18 May 2023

Heady days for six brothers who ran Goulburn's early hotels

| John Thistleton
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The Bridge Hotel on the corner of Auburn and Goldsmith Streets, Goulburn

The Bridge Hotel on the corner of Auburn and Goldsmith Streets, Goulburn became the Rural Bank of NSW in 1937. Photo: John Thistleton.

Goulburn’s pubs today have their flashing poker machines and endless televised sport but not the high-profile publicans like the McInnes brothers who ran hotels during the turn of the 19th and 20th century.

Off the land at the Roslyn end of the Middle Arm Road near Goulburn, the six brothers of Scottish heritage became hands-on publicans and threw themselves into gambling and sport as much as being contemporary licensees.

One of the brothers’ descendants, Rod McInnes has recorded much about their lives and times. Born and educated in Goulburn and now living in Sydney, Rod regularly dives into the city’s archives and comes up with nuggets of information. Thousands of history buffs on social media know Rod from his research into buildings and families in Goulburn. Some of his inquiries lead back to his family and their publicans.

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Like Angus Augustus McInnes who reopened the Hibernian Hotel in 1880 after it had been unlicensed for 30-odd years. It first opened in 1850. A.A. McInnes ran the hotel successfully for 11 years, during which time he sponsored the Coursing Club (greyhounds) and raced trotters.

A.A. McInnes went through a cycle of bankruptcy during the 1890 Depression, running the Oddfellows Hotel (now Empire) from 1891-1893 and Commercial Hotel from 1895-1906. Bankruptcy may have ruled him out, but he was able to continue, relying on the names of his mother and son to stay in business. But on his son’s bankruptcy in 1906 he left the business.

Rod McInnes

Rod McInnes keeps an enthusiastic eye on Facebook sites focussed on Goulburn’s history and has made numerous contributions from archives including the national Library of Australia’s Trove database. Photo: Supplied.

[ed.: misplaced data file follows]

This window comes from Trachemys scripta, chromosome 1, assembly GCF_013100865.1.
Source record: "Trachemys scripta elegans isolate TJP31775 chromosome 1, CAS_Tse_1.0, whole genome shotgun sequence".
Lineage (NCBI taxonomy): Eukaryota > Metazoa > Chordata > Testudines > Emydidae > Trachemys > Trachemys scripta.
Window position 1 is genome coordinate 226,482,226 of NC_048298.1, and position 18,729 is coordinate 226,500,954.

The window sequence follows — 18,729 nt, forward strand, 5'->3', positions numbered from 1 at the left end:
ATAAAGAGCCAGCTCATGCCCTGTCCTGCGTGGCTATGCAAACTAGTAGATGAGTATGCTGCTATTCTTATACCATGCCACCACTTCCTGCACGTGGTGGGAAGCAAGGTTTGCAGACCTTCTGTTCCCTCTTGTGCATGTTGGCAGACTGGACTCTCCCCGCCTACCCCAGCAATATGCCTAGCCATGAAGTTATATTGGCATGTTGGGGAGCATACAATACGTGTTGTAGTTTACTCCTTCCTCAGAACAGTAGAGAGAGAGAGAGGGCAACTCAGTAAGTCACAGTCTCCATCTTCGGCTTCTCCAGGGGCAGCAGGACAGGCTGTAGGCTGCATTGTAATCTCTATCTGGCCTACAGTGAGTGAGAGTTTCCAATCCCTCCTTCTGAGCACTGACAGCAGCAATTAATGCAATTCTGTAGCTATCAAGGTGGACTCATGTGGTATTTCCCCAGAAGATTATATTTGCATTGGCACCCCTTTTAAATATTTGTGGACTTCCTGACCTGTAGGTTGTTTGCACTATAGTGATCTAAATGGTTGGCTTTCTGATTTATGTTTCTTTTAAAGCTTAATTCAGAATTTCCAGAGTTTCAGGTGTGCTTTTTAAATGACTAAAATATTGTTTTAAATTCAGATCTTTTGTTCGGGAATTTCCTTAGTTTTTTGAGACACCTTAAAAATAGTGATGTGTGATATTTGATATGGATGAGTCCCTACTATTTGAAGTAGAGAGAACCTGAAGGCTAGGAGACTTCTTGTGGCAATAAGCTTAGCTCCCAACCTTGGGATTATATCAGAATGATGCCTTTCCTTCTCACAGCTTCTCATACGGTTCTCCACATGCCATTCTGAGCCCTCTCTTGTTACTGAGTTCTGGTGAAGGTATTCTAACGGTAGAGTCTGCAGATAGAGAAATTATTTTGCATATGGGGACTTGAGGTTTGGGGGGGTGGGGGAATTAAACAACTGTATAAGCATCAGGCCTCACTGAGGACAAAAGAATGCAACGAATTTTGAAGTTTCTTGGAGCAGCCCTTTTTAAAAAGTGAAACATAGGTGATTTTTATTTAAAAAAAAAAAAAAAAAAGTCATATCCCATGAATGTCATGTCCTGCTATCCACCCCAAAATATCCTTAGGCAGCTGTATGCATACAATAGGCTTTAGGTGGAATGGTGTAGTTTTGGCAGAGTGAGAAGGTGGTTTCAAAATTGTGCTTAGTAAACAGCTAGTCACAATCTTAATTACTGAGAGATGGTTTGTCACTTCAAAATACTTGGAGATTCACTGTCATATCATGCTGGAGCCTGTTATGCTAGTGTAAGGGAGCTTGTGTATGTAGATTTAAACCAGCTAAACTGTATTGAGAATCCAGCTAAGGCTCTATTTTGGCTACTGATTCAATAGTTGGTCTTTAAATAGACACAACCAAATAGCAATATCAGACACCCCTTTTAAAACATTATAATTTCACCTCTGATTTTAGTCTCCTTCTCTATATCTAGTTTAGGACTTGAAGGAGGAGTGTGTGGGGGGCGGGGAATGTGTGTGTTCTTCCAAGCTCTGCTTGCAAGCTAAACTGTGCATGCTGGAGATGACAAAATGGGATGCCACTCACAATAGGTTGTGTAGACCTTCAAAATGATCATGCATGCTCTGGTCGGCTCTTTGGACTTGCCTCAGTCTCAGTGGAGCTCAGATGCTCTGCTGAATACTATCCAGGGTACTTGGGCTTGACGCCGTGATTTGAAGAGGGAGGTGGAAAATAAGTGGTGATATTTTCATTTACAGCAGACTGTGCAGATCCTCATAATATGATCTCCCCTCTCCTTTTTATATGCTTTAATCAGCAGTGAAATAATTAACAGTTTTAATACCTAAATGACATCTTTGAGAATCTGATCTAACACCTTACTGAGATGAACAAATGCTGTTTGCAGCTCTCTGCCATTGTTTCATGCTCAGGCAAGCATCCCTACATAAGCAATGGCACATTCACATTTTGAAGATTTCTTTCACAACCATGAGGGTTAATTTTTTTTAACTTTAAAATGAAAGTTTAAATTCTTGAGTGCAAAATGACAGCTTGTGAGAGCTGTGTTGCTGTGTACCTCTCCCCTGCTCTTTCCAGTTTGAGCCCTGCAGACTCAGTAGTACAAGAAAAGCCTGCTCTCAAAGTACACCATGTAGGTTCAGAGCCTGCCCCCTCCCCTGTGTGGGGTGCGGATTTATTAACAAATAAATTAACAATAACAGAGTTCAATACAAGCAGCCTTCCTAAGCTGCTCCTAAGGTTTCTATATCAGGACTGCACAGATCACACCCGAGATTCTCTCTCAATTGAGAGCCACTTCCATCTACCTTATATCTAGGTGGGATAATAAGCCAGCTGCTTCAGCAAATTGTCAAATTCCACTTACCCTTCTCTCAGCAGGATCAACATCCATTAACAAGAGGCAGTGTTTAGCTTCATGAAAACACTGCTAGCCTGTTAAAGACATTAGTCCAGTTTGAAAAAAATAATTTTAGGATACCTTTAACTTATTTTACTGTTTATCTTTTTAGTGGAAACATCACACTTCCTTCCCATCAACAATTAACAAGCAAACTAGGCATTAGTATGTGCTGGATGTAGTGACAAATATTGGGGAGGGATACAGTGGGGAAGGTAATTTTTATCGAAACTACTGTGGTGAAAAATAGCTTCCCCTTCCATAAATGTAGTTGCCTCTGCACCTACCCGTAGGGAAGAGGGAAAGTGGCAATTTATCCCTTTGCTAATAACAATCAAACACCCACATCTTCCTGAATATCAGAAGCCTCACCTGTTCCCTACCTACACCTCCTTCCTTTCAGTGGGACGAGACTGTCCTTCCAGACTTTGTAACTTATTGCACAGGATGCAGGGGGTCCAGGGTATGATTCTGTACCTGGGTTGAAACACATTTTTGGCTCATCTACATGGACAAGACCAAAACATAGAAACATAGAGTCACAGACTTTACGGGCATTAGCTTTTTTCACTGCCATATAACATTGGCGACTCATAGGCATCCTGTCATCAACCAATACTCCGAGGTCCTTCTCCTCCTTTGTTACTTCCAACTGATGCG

Another brother, Peter Thomas McInnes became the publican of the Bridge Hotel from 1885 to 1891. The landmark corner building later became the Rural Bank of NSW and now stands vacant. The Bridge Hotel was so named because a bridge crossed over a waterway near the Goldsmith – Auburn Streets intersection. The waterway was later enclosed.

Peter then ran the Cricketer’s Arms in 1891 which turned out to be a tumultuous year. “He took up the license early in the year, changed the hotel name to the Criterion in June and was bankrupt by October,” Rod said.

Peter Thomas McInnes

Peter Thomas McInnes, one of the publicans of the Bridge Hotel, Goulburn in full highlands attire. Photo: McInnes family collection.

The Highlands Society in Goulburn became a huge undertaking through the 19th century, probably into the 1920s and ’30s and Peter and Angus were in the thick of the action.

“There was a major highlands sports event, similar to the Brigadoon Festival at Bundanoon, in Goulburn each year,” Rod said. “Peter tossed the caber at the Anniversary Day (Australia Day) Highland Gathering in 1891, the same games at which a future mayor of Goulburn, Tom Manion, won the wrestling on horseback.”

Of Irish background, the Manions also lived at Middle Arm and Tom and Peter became good friends. Despite his background Tom was invited to the highland games and was noted for wrestling on horseback.

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“Tom easily won that event,” Rod said. “I’m familiar with highlands games and I don’t think they do wrestling on horseback anymore,” he chuckled.

“The other activity which we would find quite obscene today I think, publicans were often involved in pigeon shooting,” he said. “Goulburn is quite prominent in shotgun shooting, still today. But in those days it was done by capturing live pigeons, releasing and shooting them,” Rod said.

An uncle of the brothers, also named Peter McInnes who also had a property at Middle Arm, was the family’s first pub owner. “He took up the Market House Hotel opposite Belmore Park in 1871. He transferred to the Robert Burns Hotel almost opposite in 1879, but died a year later,” Rod said.

Old photograph of a Goulburn street

The Hibernian Hotel at top left when it had two tiers of verandahs, photographed in 1913. The photograph is on display at the Paragon Cafe, Goulburn.

Rod’s father Neil, who married Therese Heaton from Garrundah, bought a property in Golspie in 1958. Rod attended St Patrick’s College in high school and his studies led him into the town’s library then located upstairs in the Mechanics Institute. Wondering about the old building’s origins kindled his early interest in history.

His curiosity was helped along by his family’s history. Today the McInnes family maintains a Facebook site and a family tree website which keep members in touch with one another, including those who left Goulburn many years ago.

When questions arise on the various Goulburn history Facebook sites, Rod dives into Trove, the National Library’s free online database. “Inevitably I find something often ends up with a connection to my family because they were so involved in the late 1930s and 20th century,” he said.

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